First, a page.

• Cons: CookSmarts doesn&rsquot offer as wide a variety of menu types as some of the options listed here.
  • Who it&rsquos for: This one is formulated specifically for beginning or inexperienced cooks who want to cook fresh meals and learn more about specific kitchen skills.

Healthy Eating

Yes, there are some healthy products in the store and restaurant if you know where to look.

Points values are calculated by Snack Girl and are provided for information only. Products are selected by Snack Girl and are not endorsed or sponsored by Weight Watchers International, Inc.

Refine your search

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Delicious Healthy Snacks and Treats: Product Round-Up

Snack Girl wishes that there were amazingly yummy snacks to be found at her local grocery store. Frequently, we have to look harder for the best snacks out there.

Starbucks Bistro Box: A Grab and Go Under 500 Calorie Lunch

Do you go to Starbucks in the AM to grab that cup of joe? Many people do including one of my best pals, Samantha.

A Tasty Low Calorie Bar With 50% of Your Daily Fiber

Snack Girl wishes that she liked packaged bars. Most of them are reaching for a nutrition halo that they simply don't deserve.

The Problem With Trail Mix Solved

Trail mix should be the perfect snack. It is portable and will stay fresh in your backpack for hours.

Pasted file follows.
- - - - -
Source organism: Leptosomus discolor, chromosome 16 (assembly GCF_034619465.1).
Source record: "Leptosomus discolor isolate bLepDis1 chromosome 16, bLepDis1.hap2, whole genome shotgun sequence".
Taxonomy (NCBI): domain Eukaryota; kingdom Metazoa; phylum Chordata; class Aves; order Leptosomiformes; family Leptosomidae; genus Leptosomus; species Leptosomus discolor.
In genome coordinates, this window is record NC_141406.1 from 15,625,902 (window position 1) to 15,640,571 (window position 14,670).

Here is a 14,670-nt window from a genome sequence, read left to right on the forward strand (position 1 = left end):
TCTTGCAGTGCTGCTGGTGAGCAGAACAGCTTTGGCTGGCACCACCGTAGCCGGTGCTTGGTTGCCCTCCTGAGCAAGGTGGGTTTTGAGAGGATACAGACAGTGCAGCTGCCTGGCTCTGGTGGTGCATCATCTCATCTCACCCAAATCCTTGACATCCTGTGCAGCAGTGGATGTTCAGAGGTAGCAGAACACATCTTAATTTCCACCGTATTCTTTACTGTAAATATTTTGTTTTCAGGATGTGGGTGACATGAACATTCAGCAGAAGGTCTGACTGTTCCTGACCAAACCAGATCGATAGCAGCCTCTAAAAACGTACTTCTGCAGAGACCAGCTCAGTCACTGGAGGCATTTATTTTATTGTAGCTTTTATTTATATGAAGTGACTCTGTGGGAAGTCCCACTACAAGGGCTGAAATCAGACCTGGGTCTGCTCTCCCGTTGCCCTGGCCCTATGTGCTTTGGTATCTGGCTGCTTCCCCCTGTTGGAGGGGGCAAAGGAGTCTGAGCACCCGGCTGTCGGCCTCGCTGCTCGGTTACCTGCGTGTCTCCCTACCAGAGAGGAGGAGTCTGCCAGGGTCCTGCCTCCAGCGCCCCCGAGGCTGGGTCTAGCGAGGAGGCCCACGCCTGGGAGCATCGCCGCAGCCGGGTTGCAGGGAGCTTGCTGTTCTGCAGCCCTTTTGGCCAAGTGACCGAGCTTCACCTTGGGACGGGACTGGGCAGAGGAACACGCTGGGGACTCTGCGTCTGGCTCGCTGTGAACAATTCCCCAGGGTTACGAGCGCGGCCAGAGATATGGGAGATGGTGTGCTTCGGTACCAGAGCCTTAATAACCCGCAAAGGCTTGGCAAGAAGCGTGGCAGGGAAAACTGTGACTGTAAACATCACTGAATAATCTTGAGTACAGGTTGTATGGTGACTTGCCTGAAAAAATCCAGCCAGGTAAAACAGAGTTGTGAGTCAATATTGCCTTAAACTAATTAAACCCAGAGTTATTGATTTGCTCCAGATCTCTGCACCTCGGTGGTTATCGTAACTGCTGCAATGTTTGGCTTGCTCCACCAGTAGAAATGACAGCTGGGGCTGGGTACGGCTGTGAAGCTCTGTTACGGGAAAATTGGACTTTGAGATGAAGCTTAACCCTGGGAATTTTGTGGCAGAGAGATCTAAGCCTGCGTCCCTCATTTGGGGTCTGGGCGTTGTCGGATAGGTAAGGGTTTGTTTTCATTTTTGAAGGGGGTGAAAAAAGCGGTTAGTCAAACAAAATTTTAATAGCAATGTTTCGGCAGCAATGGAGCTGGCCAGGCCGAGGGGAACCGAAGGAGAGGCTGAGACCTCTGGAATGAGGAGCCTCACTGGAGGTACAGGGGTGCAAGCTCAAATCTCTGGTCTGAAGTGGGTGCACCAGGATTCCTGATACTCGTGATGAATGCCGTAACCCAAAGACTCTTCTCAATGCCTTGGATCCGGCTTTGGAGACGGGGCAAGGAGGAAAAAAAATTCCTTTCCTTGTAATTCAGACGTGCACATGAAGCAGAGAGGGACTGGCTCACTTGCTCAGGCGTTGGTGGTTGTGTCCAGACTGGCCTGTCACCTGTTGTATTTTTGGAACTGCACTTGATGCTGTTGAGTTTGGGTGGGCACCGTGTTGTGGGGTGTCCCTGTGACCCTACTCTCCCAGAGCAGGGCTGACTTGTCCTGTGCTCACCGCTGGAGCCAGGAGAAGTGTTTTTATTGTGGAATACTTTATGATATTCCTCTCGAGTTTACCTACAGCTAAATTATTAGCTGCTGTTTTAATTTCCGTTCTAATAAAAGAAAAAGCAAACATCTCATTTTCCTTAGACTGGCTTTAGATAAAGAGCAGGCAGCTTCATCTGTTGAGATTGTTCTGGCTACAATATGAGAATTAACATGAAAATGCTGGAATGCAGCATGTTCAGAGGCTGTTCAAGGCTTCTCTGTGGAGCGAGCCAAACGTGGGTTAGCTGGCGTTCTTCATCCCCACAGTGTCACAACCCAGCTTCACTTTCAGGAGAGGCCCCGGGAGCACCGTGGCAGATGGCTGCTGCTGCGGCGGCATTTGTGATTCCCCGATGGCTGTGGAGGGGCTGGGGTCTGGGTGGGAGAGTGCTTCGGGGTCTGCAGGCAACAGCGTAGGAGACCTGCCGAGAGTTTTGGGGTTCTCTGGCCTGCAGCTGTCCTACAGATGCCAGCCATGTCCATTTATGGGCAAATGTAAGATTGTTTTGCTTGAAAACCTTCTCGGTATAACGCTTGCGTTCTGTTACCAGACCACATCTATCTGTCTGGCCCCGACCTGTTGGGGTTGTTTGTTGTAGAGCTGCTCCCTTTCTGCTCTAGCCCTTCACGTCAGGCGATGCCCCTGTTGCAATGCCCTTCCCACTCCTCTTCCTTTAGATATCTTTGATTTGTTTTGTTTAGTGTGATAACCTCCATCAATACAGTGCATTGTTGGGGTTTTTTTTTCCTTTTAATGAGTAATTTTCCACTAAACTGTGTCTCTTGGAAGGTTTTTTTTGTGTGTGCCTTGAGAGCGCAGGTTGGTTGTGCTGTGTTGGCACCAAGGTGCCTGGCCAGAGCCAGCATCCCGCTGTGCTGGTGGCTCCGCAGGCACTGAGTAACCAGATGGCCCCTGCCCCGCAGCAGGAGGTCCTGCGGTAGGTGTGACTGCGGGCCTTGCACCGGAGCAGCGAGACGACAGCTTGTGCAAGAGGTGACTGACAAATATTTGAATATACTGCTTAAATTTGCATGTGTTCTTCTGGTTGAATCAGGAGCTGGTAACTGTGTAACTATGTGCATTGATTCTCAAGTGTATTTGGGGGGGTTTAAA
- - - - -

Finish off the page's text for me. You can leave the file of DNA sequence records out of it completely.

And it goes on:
A Healthy Packaged Snack For Your Lunch Box

If your kids are like mine, they love packaged things above fresh things. Why.

Organic Tamari Roasted Almonds

When I saw these, I just HAD to try them. Could these be the perfect snack.

Sugar Free Gum Without Artificial Sweeteners or Colors? It Exists!

Sugar free gum is a great tool for helping you lose weight. AND, chewing a piece of gum (instead of a cookie) can help you relieve stress.

What Is Your Favorite Salsa?

Salsa is one of those rare food that gives you LOTS of flavor for very few calories. (Why, dear butter, haven't you learned from salsa?).

A Jello Makeover: Cool Cups

Healthy packaged snacks are incredibly hard to find. The "snack" aisle is filled with stuff, but much of it is just plain junk food.

Delicious Gluten-Free Cereal With The Ingredients You Love (Giveaway)

Snack Girl wastes a lot of time in the cereal aisle. It takes FOREVER to look at all the labels to try to understand what I am truly buying.